Author

Wesley Walker

Wesley Walker lives in Lynchburg, Virginia. He is a priest in the Anglican Church in North America, a Latin teacher at Faith Christian School, a seminarian, a classical educator, and a graduate of Classical Conversations. You can find his personal blog here and follow him on Twitter @WesleyWalker4.

 

Wesley Walker Apr 22, 2019

“Rather, speaking the truth in love, we are to grow up in every way into him who is the head, into Christ.” —Ephesians 4:15 (RSV)

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Wesley Walker Jan 29, 2018

To the classical thinker, vice lies at the opposite ends of a corresponding virtue (Aristotle's golden mean). A vice can be the manifestation of a virtue in extreme exaggeration or deprivation. Courage is an example of virtue. Its corresponding vices are impetuousness (the exaggeration), and pusillanimity (the deprivation). In post-Christian Christianity, doubt has unfortunately been elevated into a virtue and any type of certainty has been made a vice, a problem which can be traced back to Descartes.

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Wesley Walker Aug 31, 2017

To the classical thinker, vice lies at the opposite ends of a corresponding virtue (Aristotle's golden mean). A vice can be the manifestation of a virtue in extreme exaggeration or deprivation. Courage is an example of virtue. Its corresponding vices are impetuousness (the exaggeration), and pusillanimity (the deprivation). In post-Christian Christianity, doubt has unfortunately been elevated into a virtue and any type of certainty has been made a vice, a problem which can be traced back to Descartes.

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Wesley Walker Jun 16, 2016

Dating to sometime between the 8th and 11th centuries, Beowulf is the oldest surviving old English long poem. It corresponds to a period in English history where Anglo-Danish people made up a large portion of the British Isles’—a multiethnic makeup which is reflected in the story itself—and its style and theme are planted in the Germanic heroic tradition. However, and despite its use of some Norse pagan symbolism, it has some explicitly Christian components.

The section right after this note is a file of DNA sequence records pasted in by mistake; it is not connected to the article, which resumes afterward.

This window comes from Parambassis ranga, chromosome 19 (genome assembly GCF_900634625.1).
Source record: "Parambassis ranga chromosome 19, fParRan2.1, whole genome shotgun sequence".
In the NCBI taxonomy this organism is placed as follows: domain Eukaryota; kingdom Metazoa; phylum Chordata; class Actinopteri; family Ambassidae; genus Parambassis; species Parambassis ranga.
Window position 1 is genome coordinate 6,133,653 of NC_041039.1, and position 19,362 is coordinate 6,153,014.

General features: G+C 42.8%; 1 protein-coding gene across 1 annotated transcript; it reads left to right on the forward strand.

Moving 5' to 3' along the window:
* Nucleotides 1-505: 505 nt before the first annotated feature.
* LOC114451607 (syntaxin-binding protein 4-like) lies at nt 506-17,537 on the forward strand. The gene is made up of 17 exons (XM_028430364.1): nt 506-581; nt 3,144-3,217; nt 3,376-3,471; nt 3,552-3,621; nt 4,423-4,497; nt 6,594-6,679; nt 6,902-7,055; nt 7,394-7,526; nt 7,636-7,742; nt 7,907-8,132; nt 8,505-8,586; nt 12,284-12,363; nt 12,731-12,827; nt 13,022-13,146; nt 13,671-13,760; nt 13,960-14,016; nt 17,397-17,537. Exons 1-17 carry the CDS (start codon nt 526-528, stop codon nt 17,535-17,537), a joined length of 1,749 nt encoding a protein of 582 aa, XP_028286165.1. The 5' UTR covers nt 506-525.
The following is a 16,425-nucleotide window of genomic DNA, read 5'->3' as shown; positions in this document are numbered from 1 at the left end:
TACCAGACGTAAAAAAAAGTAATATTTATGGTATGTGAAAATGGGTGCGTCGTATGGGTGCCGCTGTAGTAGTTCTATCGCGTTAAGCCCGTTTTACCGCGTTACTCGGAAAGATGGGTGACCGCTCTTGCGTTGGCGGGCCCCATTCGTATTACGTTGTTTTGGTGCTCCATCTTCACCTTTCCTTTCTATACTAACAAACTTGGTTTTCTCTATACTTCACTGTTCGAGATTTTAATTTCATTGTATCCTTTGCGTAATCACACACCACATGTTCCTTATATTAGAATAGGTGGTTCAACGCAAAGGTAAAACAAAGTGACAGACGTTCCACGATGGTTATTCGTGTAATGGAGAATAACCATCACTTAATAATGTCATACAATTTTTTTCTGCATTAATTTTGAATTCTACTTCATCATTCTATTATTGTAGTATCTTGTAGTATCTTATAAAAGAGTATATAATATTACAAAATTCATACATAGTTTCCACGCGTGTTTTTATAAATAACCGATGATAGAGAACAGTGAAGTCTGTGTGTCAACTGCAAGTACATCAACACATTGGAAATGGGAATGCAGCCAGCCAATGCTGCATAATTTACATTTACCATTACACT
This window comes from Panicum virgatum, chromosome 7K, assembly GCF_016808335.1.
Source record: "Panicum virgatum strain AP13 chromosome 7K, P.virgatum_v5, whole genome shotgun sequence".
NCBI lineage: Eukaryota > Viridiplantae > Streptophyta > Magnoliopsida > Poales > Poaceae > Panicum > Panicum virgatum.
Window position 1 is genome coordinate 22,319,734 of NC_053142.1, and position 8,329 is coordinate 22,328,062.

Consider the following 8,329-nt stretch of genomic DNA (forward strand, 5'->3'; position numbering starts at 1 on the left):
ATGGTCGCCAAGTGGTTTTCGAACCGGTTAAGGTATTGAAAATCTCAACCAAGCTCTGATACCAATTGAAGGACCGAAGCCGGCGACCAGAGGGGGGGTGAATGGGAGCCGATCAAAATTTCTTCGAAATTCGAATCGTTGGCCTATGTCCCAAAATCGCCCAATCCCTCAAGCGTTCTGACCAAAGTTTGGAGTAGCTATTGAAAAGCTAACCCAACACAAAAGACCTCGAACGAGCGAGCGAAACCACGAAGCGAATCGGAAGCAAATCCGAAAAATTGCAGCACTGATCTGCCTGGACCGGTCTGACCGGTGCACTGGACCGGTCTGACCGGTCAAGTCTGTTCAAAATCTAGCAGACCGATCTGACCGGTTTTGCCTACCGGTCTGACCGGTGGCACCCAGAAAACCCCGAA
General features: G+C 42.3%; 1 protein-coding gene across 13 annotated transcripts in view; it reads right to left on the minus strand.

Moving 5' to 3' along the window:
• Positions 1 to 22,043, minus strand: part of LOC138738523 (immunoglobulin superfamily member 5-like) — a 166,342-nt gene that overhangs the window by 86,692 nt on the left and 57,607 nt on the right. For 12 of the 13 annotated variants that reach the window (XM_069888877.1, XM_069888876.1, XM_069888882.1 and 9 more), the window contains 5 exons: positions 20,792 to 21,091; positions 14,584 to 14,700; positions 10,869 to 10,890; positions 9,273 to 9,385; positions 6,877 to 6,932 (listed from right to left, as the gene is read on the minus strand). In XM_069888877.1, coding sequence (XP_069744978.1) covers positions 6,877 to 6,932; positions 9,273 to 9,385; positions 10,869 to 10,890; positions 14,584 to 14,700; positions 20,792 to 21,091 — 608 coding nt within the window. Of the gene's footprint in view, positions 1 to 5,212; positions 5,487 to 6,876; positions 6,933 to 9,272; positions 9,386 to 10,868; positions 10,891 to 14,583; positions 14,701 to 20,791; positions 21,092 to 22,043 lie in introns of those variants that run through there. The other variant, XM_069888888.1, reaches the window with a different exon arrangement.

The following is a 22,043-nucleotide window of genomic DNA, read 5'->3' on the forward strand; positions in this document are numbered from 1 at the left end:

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Wesley Walker Jan 11, 2016

The question of how Christians should engage culture is one which garners diverse opinions from people of faith. Many argue that we should participate in our culture. Sometimes, this means conceding to whatever has been deemed fashionable by society. Then there are those who do not see the value of engaging with culture, echoing Tertullian’s question, “What has Athens to do with Jerusalem?”  

The answer to these questions in their totality is complex. However, one interesting literary relationship can shed light on it: The Gospel of Mark’s use of Homer’s Odyssey

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Wesley Walker Dec 22, 2015

In Old Testament times, people carried personal idols around with them to receive guidance and blessing from their deity. Unfortunately, this tradition is often perpetuated in modern times by the way we carry our smart phones. We fear to part with them. We constantly check them to see if they have any messages for us. When posed with a tough question, our first reaction is to ask them for help. 

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